For at least a year now, Sunni extremist gunmen have been methodically attacking members of the Hazara community, a Persian-speaking Shiite minority that emigrated here from Afghanistan more than a century ago. The killers strike with chilling abandon, apparently fearless of the law: shop owners are gunned down at their counters, students as they play cricket, pilgrims dragged from buses and executed on the roadside. …

The bloodshed is part of a wider surge in sectarian violence across Pakistan in which at least 375 Shiites have died this year — the worst toll since the 1990s, human rights workers say. But as their graveyard fills, Hazaras say the mystery lies not in the identity of their attackers, who are well known, but in a simpler question: why the Pakistani state cannot — or will not — protect them. …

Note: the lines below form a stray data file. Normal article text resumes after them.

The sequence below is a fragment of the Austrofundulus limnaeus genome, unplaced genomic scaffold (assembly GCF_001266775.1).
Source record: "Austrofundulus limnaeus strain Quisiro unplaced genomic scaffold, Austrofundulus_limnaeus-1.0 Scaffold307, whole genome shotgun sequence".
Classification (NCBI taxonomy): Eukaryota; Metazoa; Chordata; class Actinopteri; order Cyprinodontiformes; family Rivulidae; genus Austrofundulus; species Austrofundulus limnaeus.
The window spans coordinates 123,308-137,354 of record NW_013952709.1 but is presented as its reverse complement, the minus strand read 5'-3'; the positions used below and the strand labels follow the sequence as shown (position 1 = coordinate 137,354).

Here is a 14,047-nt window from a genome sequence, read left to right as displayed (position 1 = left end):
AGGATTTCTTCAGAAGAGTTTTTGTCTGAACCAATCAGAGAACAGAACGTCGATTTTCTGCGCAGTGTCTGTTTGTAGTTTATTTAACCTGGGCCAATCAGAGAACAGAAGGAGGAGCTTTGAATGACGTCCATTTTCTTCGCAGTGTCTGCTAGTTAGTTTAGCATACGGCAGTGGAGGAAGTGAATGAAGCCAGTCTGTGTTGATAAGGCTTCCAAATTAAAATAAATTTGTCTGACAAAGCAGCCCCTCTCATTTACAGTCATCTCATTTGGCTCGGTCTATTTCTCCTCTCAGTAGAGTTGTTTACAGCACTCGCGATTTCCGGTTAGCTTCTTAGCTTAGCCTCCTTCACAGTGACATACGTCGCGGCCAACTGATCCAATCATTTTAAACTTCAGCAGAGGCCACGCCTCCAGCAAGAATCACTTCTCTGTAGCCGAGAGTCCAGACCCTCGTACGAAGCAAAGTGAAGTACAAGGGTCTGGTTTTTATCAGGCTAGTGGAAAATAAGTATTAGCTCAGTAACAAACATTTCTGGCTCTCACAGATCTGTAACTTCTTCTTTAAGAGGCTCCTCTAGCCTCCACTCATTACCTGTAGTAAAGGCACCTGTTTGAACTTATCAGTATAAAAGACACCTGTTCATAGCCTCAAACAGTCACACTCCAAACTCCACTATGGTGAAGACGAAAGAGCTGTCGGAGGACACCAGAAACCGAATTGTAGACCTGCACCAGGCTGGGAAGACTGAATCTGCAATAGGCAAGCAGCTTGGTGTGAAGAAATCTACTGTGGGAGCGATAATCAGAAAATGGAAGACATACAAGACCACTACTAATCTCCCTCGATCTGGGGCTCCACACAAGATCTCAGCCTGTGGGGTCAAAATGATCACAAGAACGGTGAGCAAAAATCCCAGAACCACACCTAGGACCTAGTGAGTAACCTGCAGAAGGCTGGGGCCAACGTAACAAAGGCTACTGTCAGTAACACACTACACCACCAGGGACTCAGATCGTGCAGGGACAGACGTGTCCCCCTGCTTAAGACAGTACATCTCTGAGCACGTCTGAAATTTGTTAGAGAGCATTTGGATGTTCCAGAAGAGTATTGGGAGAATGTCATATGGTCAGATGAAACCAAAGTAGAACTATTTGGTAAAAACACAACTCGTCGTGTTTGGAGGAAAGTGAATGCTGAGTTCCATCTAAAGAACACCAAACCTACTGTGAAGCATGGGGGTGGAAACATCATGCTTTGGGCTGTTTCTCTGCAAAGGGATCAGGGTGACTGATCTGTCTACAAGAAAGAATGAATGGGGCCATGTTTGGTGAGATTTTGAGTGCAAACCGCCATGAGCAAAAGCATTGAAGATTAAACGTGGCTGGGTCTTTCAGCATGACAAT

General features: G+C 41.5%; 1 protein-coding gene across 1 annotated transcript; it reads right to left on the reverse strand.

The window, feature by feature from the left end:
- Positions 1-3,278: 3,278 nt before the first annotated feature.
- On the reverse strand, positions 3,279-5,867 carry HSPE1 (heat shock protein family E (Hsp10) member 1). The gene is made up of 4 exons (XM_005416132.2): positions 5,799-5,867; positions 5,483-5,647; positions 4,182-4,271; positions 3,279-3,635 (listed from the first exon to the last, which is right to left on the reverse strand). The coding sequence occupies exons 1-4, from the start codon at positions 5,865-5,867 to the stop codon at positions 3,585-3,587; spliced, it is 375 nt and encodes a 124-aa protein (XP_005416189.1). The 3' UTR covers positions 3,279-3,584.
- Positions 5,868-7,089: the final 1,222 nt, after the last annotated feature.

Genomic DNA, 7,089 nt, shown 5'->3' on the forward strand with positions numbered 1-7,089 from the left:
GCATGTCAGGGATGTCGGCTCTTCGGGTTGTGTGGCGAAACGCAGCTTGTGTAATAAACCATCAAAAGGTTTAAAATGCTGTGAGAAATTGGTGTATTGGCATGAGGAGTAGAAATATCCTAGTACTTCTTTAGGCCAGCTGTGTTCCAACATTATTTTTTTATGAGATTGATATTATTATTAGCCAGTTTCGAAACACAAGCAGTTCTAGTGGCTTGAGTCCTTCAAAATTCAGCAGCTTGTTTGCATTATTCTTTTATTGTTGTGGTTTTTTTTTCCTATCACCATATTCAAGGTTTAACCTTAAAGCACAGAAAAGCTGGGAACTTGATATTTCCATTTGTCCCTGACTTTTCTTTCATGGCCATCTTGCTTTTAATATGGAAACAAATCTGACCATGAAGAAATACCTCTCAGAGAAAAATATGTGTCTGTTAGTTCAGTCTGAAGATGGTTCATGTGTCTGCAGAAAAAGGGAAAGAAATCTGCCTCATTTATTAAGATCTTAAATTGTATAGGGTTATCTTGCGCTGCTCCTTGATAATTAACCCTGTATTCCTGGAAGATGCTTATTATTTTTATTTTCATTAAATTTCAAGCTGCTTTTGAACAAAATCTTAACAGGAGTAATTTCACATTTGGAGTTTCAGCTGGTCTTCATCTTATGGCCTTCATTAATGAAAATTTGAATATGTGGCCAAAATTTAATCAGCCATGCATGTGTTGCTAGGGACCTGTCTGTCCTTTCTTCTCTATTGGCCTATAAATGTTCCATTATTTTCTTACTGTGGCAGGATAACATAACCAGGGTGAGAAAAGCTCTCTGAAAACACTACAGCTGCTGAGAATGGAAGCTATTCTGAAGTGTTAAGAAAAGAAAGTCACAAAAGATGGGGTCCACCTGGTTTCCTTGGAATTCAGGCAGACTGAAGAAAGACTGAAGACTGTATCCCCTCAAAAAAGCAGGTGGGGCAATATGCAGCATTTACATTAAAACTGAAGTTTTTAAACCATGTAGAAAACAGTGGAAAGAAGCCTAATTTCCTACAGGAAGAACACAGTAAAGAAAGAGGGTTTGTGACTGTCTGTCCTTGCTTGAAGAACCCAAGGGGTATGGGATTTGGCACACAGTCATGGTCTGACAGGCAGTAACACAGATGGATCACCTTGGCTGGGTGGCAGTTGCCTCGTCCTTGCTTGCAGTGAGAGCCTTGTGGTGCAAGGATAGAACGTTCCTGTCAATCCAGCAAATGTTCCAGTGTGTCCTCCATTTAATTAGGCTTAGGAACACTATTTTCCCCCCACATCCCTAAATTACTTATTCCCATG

The government, already battling Taliban insurgents, insists it is taking the threat seriously. During the recent Mourning of Muhurram, when Shiites parade through the streets over 10 days, the Interior Ministry imposed stringent security measures such as blocking cellphone signals for up to 12 hours — to try to prevent remote bomb detonations — and banning doubled-up motorcycle riding. Even so, Sunni bombers struck at least five times, killing at least 50 Shiites and wounding several hundred. The Pakistani Taliban claimed responsibility for the biggest attacks, highlighting an emerging link between that group and traditional sectarian militants that has worried many.